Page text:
People get cancer. People die. It sucks. Get used to it. Maybe if we all spent more time trying to deal honestly with grief and death and dying, and less time trying to turn every death into support for an agenda, we'd be a little more emotionally healthy as a society, and have less need to push each other around in vain attempts to "prevent it from happening ever again". It's going to happen again, your fear of it happening to you and yours will not change that fact, and neither will your insistence that I buy into your desperate belief that something can be done about it.
Posted by Tom, 3/7/2006 7:03:00 AM (Permalink). 0 Comments. Leave a comment...
Friday, March 3, 2006
We're getting some solid reports of what's happened in the wake of Katrina, and how well the government's aid efforts are going:
Not only was FEMA unable to cater to people's needs when they needed trailers, but now just the opposite is happening. Homeowners who have repaired their houses are having difficulty returning the trailers to FEMA. The agency, overwhelmed, is unable to inspect the trailers and assign them to other families. But the story does not end there. Homeowners cannot legally move the trailer off their property. They require a towing license. So while there are people still waiting for a trailer, others have a perfectly good available trailer that they are unable to get rid of. Even with a budget of billions of dollars, government agencies simply cannot do things efficiently; FEMA is not matching demand with supply.
Because it can't. No centrally planned effort can.
The truth is that the entire system of government aid continually fails to efficiently provide goods and services. Lacking a market test where gains and losses are used as guides, the government cannot possibly determine either the amount or the quality of goods and services to produce. All that can be done is a botched attempt, something like driving blind and drunk on an icy road at night with a flat tire and very strong winds.
And the beat goes on...
Posted by Tom, 3/3/2006 7:18:00 AM (Permalink). 0 Comments. Leave a comment...
|Harry was the first libertarian candidate for president I ever voted for. Lew Rockwell has some kind words to say about this great friend of liberty. We'll miss you, Harry.|
Posted by Tom, 3/3/2006 6:42:00 AM (Permalink). 0 Comments. Leave a comment...
Thursday, March 2, 2006
Reason has an excellent article about moral panic-mongers on both the right and left. We're treated to a rational dissection of the claims, fears, and hyperbole of the anti-fast-food crusaders on the left and the anti-porn crusaders on the right. It also gives us a brief history of the moral panic. See how many of these you recognize:
The term moral panic was popularized by the British sociologist Stanley Cohen in 1972’s Folk Devils and Moral Panics. Cohen described the phenomenon as the process by which prejudice or prudery isolates for scorn a subset, trend, or habit in the broader culture. The scorned tend to be “deviant,” or at least to display characteristics unsettling to established cultural norms. Scorn soon sours to contempt, activists emerge, and the panic is on. Truth, perspective, and context give way to urban legends, hyperbole, and hysteria. A well-executed panic leaves vigilantism, ill-considered legislation, and eroded civil liberties in its wake.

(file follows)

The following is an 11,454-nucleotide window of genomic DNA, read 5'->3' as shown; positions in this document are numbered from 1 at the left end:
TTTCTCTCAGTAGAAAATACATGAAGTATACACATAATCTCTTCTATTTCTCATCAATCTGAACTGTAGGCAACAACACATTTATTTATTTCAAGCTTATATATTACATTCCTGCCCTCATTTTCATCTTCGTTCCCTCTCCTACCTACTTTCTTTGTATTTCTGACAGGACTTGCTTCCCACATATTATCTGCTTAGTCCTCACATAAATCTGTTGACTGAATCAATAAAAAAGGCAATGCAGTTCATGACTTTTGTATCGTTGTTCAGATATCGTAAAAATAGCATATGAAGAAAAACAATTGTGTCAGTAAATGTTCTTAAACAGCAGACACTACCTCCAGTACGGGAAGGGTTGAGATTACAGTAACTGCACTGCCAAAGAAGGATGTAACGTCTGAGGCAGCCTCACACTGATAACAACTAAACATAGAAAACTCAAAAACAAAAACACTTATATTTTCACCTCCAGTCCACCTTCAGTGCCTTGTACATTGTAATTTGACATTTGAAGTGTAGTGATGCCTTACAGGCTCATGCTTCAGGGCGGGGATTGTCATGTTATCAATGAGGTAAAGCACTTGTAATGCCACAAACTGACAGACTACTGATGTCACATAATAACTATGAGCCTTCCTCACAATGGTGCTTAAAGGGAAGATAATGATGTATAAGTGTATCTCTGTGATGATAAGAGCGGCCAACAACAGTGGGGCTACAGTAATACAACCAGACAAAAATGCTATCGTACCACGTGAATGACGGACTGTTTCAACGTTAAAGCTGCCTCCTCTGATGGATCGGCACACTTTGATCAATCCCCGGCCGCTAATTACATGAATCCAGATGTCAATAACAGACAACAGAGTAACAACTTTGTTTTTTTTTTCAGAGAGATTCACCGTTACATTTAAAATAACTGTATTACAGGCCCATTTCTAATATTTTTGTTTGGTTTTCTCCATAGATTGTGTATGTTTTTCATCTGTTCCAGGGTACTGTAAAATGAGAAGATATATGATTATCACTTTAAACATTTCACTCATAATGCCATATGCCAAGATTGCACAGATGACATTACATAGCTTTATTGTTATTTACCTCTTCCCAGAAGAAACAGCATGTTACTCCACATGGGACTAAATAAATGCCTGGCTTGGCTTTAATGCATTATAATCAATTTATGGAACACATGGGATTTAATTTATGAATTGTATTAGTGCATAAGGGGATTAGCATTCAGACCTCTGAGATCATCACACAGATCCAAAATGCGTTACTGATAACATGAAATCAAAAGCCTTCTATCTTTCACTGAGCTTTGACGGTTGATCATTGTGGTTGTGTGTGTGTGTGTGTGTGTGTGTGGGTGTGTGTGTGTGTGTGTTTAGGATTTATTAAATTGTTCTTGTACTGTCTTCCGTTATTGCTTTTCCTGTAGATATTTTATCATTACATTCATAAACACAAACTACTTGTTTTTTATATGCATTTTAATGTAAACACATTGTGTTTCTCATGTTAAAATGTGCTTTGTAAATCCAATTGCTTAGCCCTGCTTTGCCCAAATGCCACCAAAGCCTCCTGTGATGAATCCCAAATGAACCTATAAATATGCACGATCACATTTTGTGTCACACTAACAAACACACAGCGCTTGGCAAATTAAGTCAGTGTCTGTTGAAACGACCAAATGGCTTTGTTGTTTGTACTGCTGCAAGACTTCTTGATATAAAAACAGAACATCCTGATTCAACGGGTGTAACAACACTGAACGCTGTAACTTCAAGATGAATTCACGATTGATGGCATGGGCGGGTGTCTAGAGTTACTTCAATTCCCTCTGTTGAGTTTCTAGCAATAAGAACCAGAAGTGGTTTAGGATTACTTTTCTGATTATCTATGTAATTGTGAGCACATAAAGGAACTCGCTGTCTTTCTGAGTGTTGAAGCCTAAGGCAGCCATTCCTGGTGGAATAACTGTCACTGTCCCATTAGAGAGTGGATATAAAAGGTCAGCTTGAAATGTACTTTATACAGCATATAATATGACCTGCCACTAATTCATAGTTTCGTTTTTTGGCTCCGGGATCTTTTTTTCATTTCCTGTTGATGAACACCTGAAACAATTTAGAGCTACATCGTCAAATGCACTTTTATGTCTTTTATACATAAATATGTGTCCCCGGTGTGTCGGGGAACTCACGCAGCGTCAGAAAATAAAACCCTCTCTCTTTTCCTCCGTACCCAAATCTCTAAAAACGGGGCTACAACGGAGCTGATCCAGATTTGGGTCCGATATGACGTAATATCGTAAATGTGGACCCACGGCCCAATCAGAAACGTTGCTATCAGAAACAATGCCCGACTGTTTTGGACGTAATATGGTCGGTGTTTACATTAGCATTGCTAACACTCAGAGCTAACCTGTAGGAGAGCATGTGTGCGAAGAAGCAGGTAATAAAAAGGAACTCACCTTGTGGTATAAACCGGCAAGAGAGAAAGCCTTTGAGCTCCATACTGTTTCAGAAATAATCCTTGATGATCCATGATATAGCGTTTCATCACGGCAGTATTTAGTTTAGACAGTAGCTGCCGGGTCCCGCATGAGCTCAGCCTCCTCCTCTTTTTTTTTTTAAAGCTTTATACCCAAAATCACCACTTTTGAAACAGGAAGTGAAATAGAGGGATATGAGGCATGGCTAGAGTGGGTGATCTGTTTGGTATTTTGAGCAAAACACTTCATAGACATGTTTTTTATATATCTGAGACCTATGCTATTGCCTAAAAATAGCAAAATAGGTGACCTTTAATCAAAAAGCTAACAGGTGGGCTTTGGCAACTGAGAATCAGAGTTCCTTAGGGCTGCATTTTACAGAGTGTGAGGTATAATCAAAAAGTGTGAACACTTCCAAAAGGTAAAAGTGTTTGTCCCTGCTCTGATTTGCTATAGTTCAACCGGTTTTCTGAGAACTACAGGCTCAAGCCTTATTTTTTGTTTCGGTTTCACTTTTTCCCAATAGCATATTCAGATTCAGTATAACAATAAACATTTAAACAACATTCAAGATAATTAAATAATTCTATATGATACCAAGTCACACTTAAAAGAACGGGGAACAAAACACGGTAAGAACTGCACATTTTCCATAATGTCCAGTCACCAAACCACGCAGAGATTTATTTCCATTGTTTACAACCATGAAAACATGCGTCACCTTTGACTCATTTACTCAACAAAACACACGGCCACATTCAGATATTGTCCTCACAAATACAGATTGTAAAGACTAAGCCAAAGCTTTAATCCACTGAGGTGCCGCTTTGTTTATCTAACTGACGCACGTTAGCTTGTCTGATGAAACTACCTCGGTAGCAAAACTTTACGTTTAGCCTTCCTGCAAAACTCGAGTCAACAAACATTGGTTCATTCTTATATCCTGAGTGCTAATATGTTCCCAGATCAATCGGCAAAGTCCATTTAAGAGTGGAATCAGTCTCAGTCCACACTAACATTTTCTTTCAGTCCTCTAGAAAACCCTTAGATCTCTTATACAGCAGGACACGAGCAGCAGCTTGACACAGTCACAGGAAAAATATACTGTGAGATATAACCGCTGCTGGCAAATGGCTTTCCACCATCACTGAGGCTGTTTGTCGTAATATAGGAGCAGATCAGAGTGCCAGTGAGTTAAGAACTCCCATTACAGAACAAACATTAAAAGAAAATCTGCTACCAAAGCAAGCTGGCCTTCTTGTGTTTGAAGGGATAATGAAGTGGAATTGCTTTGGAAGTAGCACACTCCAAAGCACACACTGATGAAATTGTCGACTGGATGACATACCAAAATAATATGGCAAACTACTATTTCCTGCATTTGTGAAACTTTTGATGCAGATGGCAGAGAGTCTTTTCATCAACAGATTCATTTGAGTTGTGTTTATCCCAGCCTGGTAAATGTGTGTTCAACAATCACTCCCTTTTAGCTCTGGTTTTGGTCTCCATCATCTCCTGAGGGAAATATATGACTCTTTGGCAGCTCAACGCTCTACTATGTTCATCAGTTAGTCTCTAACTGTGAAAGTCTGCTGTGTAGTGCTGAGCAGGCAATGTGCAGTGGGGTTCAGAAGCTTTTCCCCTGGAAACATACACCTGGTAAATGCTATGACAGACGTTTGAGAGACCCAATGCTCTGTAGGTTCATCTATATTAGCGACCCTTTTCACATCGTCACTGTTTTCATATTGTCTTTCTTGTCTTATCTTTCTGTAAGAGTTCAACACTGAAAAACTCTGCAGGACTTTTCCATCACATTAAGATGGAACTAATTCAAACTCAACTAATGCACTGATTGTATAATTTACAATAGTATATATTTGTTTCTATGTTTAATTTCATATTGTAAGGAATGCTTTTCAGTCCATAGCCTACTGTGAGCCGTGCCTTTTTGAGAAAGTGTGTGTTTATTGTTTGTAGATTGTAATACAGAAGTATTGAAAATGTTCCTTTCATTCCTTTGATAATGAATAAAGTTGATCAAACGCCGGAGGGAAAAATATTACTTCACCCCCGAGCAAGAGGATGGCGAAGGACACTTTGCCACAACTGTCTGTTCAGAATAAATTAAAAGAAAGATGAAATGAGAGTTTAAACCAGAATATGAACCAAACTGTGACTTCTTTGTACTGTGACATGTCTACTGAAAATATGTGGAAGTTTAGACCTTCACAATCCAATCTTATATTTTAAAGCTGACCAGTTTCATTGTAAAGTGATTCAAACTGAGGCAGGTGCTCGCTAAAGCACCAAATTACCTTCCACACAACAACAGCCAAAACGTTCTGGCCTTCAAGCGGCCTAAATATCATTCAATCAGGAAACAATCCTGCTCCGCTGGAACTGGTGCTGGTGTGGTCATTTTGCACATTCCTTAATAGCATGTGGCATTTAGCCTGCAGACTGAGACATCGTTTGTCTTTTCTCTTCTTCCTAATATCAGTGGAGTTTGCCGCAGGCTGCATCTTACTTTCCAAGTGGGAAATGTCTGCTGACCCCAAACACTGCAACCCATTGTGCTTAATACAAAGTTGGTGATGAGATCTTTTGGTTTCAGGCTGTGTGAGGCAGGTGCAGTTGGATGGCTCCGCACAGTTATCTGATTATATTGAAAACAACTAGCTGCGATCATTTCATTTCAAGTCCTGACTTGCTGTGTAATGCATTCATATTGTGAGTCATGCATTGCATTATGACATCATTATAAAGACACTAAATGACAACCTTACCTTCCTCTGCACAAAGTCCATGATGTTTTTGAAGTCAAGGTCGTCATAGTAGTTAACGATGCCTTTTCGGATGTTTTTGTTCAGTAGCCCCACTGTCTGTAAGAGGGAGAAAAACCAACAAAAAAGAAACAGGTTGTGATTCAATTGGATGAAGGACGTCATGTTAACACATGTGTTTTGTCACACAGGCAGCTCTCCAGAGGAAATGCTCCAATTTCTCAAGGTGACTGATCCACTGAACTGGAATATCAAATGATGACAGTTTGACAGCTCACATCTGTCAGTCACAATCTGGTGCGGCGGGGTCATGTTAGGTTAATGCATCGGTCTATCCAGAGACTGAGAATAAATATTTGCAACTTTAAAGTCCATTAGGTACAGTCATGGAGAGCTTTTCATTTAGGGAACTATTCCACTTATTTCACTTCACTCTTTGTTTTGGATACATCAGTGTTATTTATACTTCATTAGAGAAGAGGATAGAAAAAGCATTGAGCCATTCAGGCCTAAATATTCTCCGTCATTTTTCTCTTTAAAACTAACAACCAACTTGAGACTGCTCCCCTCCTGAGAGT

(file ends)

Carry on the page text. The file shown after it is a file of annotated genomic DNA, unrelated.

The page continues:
American history teems with such episodes, from the Salem witch trials to reefer madness to the ongoing methamphetamine scare. Other panics include the 1950s hubbub over horror-themed comic books; 1980s fusses over heavy metal, Satanism, and Dungeons & Dragons; and more recent furors over violent video games and the Goth subculture.
But what's the harm of these guys spouting off on their respective soapboxes? They're not trying to hurt anyone, right? Wrong.
There’s nothing inherently wrong with advocating personal restraint or self-denial, be it in food or in flesh. The problem with Shapiro and Spurlock is that neither stops at mere advocacy. Completing Cohen’s pattern, both call for government intervention. Neither is satisfied simply to urge better choices. Both seem genuinely perturbed that “bad” choices are available in the first place, and they are ready to use laws to take them away.
And that's the danger. I'm fine with anyone advocating anything. But when it comes to forcing others to live according to their wishes, we've got problems.
Given the intellectual vacuity of their books, it’s tempting to dismiss Spurlock and Shapiro as too shallow to be taken seriously. But they are taken seriously—or, at least, many of their arguments are. Moral panics come and go. The panics that leave laws behind are the ones that do lasting damage—and that tend to return.
The debate over vice is often framed as a conflict between the rights of individuals and the collective good. But that gives alarmists like Spurlock and Shapiro too much credit. More often than not, the actual collective good is plugging along just fine, whatever the Chicken Littles may say. The real debate is usually between the right of individuals to live their lives as they please and the desires of others to control them. As H. L. Mencken put it, “The urge to save humanity is almost always a false face for the urge to rule it.”
And that's why Spurlock and Shapiro need to be resisted at all costs.
Posted by Tom, 3/2/2006 7:26:00 AM (Permalink). 0 Comments. Leave a comment...